I serve on the board of a local non-profit, Partners in Hope Lake Travis, that serves families who need hope. I use that term intentionally.
Usually when someone observes the lifestyle of one of these families, they see that they need to clean up their yard, fix their roof, build a wheelchair ramp or repair a fence. While all this may be true, and Partners in Hope serves the families in these ways, it’s not the main thing the families need.
They need hope.
During the nearly five-year existence of Partners in Hope, over 400 unique volunteers have served 50 plus families. The ministry has grown over those five years, hiring a full-time executive director in 2014, adding other family work days, fellowship or community building opportunities to name a few things.
Now the board sees the need to fine tune the ministry.
Why? We want to serve these families and enlist passionate volunteers without causing more harm—to either the families served or the volunteers serving.
Many non profits, churches and people spend lots of resources with the intent of helping the less fortunate. However, over time the efforts cause more harm than good.
If my statement is true, that much of the efforts to help end up actually doing more harm, why is it true? It’s true because we misunderstand what the problem is and what is the solution. Therefore because the effort to help is built on a faulty premise, the results are not only lacking but harmful.
Think of it this way…
We have two groups of people.
- Those struggling with poverty. At least on the surface it seems that they are in poverty. So, they have a need.
- Those who want to help. Regardless of their motivation, they spend their time, money or some other resource they own to help. They have an opportunity.
This is where the challenge lies.
When volunteers, who have a multitude of motivations, think that the solution is solely to meet the material need of someone in poverty, they misunderstand not only what that person or family needs, but also who they are themselves and what they need.
One reality is that volunteers usually focused on their own need or reason to “help”.
Helping someone in need gives us a sense of fulfillment. We feel that we have done a good deed. And we assume that the person we helped benefitted.
They probably did for a moment. But are they any closer to a life free from poverty? Do they have any more hope for a better life? Was their true need met?
Or was the need of the volunteer met more fully? A need for accomplishment, obligation, or something more transactional like community service hours?
If the real need for those in poverty is to have hope, then do our service projects that focus solely on the material need help or cause more harm?
When we began Partners in Hope, a few of us read When Helping Hurts: How to Alleviate Poverty Without Hurting the Poor . . . and Yourself.
This book provides an excellent foundation for what Partners in Hope hopes to carry out.
At our last board meeting, we spent time discussing this quote from When Helping Hurts:
“…there is also a loss of meaning, purpose, and hope that plays a major role in the poverty in North America. The problem goes well beyond the material dimension, so the solutions must go beyond the material as well.”
Corbett, Steve; Fikkert, Brian (2014-01-24). When Helping Hurts: How to Alleviate Poverty Without Hurting the Poor . . . and Yourself (pp. 51-52). Moody Publishers. Kindle Edition.
These thoughts bubbled up from our conversation:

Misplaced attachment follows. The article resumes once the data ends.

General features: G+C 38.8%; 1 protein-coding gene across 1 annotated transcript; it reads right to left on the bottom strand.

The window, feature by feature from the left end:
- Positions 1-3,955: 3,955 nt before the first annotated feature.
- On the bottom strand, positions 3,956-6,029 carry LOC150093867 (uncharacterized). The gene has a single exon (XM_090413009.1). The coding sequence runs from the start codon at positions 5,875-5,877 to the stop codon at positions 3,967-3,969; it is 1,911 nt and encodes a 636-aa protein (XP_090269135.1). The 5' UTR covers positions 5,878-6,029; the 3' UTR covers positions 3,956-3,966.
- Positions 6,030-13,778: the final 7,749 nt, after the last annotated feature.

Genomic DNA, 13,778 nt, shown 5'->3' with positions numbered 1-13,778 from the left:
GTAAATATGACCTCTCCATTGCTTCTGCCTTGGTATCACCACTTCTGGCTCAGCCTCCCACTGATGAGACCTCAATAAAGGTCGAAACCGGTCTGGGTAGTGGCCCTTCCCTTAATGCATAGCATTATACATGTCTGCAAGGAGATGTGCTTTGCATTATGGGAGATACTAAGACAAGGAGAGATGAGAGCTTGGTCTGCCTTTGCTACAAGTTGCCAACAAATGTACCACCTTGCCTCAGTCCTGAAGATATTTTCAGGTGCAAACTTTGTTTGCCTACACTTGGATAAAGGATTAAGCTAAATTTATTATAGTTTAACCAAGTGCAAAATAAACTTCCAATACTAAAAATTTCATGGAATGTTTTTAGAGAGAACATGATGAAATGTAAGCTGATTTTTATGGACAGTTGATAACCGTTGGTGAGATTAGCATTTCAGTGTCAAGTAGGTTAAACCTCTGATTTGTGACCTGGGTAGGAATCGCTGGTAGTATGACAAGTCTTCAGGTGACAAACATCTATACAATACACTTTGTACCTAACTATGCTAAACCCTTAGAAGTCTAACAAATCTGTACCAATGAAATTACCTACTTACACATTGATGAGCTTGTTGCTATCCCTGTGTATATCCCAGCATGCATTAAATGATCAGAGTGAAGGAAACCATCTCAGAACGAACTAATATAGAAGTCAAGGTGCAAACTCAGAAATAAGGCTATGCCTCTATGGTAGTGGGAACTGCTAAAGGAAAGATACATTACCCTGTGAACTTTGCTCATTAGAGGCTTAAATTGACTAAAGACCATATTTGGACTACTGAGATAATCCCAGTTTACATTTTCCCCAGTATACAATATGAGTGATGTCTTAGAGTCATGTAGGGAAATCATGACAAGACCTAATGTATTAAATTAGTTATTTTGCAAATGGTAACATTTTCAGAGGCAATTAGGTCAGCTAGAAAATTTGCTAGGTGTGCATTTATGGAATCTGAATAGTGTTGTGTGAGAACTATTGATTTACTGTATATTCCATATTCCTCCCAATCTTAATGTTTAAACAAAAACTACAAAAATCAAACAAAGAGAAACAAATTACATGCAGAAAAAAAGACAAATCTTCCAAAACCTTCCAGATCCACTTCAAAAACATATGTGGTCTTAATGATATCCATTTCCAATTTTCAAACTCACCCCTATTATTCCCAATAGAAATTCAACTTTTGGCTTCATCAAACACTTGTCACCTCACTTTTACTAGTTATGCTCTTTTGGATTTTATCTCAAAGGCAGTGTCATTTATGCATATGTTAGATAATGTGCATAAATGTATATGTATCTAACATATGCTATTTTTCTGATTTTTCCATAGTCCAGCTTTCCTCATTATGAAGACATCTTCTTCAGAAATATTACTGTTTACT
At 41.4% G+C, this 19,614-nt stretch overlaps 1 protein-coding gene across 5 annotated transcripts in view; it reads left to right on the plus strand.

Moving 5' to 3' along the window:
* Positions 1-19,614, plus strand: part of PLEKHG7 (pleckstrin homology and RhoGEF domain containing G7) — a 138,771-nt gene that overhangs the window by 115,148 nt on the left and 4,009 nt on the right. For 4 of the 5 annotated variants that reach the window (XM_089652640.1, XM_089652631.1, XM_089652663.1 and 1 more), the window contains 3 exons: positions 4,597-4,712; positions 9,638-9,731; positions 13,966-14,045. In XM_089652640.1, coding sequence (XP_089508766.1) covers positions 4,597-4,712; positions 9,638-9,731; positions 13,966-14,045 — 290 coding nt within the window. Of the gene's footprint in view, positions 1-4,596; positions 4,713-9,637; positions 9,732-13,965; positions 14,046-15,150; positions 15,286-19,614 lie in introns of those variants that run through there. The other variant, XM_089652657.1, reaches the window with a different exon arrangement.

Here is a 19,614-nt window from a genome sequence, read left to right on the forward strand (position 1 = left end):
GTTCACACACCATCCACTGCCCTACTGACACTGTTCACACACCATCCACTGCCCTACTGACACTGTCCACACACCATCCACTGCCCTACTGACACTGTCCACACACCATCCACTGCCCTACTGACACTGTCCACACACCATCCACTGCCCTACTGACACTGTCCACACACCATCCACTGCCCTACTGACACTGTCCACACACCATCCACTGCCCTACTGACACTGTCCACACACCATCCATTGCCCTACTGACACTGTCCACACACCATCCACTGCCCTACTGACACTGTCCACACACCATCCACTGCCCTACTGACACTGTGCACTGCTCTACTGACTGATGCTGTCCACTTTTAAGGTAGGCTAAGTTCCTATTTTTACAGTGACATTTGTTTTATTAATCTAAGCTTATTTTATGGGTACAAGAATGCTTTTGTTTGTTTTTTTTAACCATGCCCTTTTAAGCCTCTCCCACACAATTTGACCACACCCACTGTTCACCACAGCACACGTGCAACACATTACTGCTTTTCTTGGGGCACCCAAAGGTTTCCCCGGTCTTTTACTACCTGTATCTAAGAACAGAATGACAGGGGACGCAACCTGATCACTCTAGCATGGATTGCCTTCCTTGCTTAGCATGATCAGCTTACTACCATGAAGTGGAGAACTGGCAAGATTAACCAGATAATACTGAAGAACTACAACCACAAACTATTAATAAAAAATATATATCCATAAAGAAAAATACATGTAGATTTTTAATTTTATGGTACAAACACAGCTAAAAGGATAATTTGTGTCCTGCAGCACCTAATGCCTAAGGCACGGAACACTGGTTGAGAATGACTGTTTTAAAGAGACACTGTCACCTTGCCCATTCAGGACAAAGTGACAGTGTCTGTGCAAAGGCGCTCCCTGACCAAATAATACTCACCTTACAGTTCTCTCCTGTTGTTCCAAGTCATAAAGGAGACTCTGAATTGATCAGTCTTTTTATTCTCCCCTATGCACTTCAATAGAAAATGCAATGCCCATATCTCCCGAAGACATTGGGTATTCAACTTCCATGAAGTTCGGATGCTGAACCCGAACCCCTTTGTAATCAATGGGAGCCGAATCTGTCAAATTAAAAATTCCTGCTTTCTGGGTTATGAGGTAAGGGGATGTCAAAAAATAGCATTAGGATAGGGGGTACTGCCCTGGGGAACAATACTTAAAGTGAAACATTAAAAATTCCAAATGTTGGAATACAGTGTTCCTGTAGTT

- Hope is what is needed
- Those battling poverty struggle with aloneness
- Material help only is not the solution
As we talked we recognized that the volunteers have just much of a need as does the family they are serving. It may just manifest itself a little differently.
Those volunteering have just as much need as those they serve.
The question remains—How do we serve the poor without causing more harm?
I think it begins with understanding that both groups of people have a need. It’s not so much the volunteer that solely has an opportunity. It is the interaction between two groups of people, coming from two different paradigms, that creates an opportunity. An opportunity for both to work together to meet each others needs and to receive from each other.
As a ministry, we see that we can bring together those in need and volunteers willing to serve. And, if the following happens, I think that both will find what they need:
- Willingness to Invest Time. Forming a relationship takes more time than just a one time event.
- Willingness to Trust. Inviting someone into relationship demands trust, especially when one thinks he is superior to the other.
- Willingness to Understand. We tend to “understand” through our lens. A person who isn’t struggling with material poverty doesn’t always understand how a person who lives in poverty approaches life.
- Willingness to Extend and Receive Grace. This misunderstanding requires grace.
- Willingness to Hear Truth. Regardless of which group we find ourselves, it helps to embrace truth about what we need.
This list at least provides a starting point to really help those in need and not cause more harm.
“Our relationship to the materially poor should be one in which we recognize that both of us are broken and that both of us need the blessing of reconciliation. Our perspective should be less about how we are going to fix the materially poor and more about how we can walk together, asking God to fix both of us.”
Corbett, Steve; Fikkert, Brian (2014-01-24). When Helping Hurts: How to Alleviate Poverty Without Hurting the Poor . . . and Yourself (p. 75). Moody Publishers. Kindle Edition.
Bottom line – we all come from a place of poverty needing restoration “to a full expression of who God created us to be…”
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